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7 Ways to Clear the Clutter and Find your Life

7 Ways to Clear the Clutter and Find your Life
    Photo credit: oneonethreefour (CC BY-NC-SA 2.0)

    Is clutter taking over your life?

    Maybe it is and you don’t even realize it. As a personal productivity coach I work with clients helping them organize their lives to work more efficiently and achieve more of what they want from life.

    On one occasion I was working with a business owner who was experiencing a lot of stress and feeling very overwhelmed. We started by clearing her office of clutter. While we sifted through the mountains of paperwork and the many notebooks on her desk, she found a check for 1,800 euro that she had forgotten to cash. Her life was so disorganized and out of control that she did not miss that check.

    If you can relate to my client and have had a similar experience, it may be time to take back the control. Clearing the clutter can be a clever place to start.

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    1. Start small

    Just like creating new habits the trick is to start small. Don’t try to tackle too much all at once; it usually ends in frustration, dissatisfaction and ultimate abandon. Choose a small area or one drawer to get started and schedule time to complete the task. It usually works better to schedule time rather than have a physical plan because often the de-cluttering takes longer than expected. If you spend hours trying to de-clutter a space to not achieve it can turn the expedition into a negative experience.

    2. Make sure everything has a place

    One of the reasons we allow clutter to accumulate is because we don’t know where to put it. We move things around from surface to surface not quite knowing what to do with them. Create a place for everything and if necessary go out and buy more storage containers. But be careful, the more storage containers you have the more you will fill.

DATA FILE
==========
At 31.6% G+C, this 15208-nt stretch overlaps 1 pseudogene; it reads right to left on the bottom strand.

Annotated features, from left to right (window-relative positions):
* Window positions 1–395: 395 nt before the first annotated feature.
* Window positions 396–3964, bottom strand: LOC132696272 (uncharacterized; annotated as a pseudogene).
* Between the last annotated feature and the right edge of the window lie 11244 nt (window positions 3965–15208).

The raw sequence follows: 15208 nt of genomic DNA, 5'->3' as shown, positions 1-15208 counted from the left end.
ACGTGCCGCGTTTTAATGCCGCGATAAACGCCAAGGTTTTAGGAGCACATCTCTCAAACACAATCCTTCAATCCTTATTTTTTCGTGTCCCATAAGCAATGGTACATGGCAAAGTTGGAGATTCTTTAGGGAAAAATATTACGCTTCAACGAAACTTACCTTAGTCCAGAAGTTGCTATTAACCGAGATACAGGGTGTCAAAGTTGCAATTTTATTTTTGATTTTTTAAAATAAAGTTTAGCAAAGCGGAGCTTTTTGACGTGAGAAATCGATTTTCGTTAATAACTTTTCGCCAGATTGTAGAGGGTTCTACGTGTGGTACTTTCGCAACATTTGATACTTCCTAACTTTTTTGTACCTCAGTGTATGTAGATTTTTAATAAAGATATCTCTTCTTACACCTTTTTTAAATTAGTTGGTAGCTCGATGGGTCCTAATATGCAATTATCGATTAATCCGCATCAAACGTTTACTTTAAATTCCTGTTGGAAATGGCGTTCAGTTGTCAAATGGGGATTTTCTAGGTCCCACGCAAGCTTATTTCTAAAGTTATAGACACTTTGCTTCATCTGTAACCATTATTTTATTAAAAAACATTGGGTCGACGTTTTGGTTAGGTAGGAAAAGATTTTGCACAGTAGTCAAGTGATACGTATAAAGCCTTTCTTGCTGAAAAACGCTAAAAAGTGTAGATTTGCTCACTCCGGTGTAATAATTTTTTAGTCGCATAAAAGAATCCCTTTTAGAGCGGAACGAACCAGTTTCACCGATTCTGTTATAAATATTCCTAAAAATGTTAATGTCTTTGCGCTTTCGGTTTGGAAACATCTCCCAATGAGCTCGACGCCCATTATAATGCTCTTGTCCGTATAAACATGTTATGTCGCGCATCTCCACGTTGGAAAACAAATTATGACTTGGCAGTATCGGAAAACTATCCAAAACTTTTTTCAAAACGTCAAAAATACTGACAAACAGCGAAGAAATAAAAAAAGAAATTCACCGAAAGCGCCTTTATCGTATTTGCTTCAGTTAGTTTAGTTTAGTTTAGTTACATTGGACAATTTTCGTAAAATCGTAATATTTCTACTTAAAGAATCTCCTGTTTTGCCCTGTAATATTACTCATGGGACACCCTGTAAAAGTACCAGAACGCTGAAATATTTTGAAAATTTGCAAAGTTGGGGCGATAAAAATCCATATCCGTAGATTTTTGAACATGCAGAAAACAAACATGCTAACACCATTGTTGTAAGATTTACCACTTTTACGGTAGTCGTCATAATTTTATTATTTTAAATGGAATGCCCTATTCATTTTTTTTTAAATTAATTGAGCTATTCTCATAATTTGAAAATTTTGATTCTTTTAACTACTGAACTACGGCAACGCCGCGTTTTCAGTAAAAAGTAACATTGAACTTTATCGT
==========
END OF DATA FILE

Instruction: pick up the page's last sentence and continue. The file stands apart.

3. One in two out

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    You have probably heard of this tactic before. Every time you buy something new, throw out or give away two things, this will ensure the quantity of items you own decreases over time rather than the gradual creep of belongings. It also prevents you from buying unnecessary things as you know you will have to throw out some possessions when you get home.

    4. Become a charity King or Queen

    Know that every time you donate clothes, books or toys to a charity shop you are helping people. Rather than let things clutter up your drawers they could be doing good in the world. Separating yourself from your belongings becomes easier if you are doing it for a purpose.

    5. Remember objects don’t define the person

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    For years I kept a snowboard in the corner of my sitting room as it represented the person I wanted to be — bold and carefree. I live in a country that doesn’t have mountains with snow. I wasn’t very good at the sport and at best I could go snowboarding once a year. Sounds ridiculous when you look at it objectively, but for me it represented a part of my life I didn’t want to let go of. Selling my snowboarding gear was a liberating experience. I felt the moment I let it go out the door I matured. I am who I am and don’t need an object to express my personality.

    6. Create rituals to prevent clutter creep

    If you manage to de-clutter and get things under control, how are you going to prevent the clutter from coming back into your life?

    Create rituals. Do the washing up straight after dinner, get the children to tidy their toys before bed, tidy up time comes before lunch every day. By creating rituals for certain events they become so much a part of your everyday life they don’t feel like a hassle. These little rituals just like brushing your teeth before bed become semi-automated and help to keep your life under control.

    7. Music and celebration

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    Turn on your favorite music and get started. Music can uplift and inspire, it can turn the most mundane task into something enjoyable. When you have finished acknowledge your achievements and reward yourself, something you should do with all areas of your life. Great things deserve recognition and celebration. Treat yourself and admire your hard work.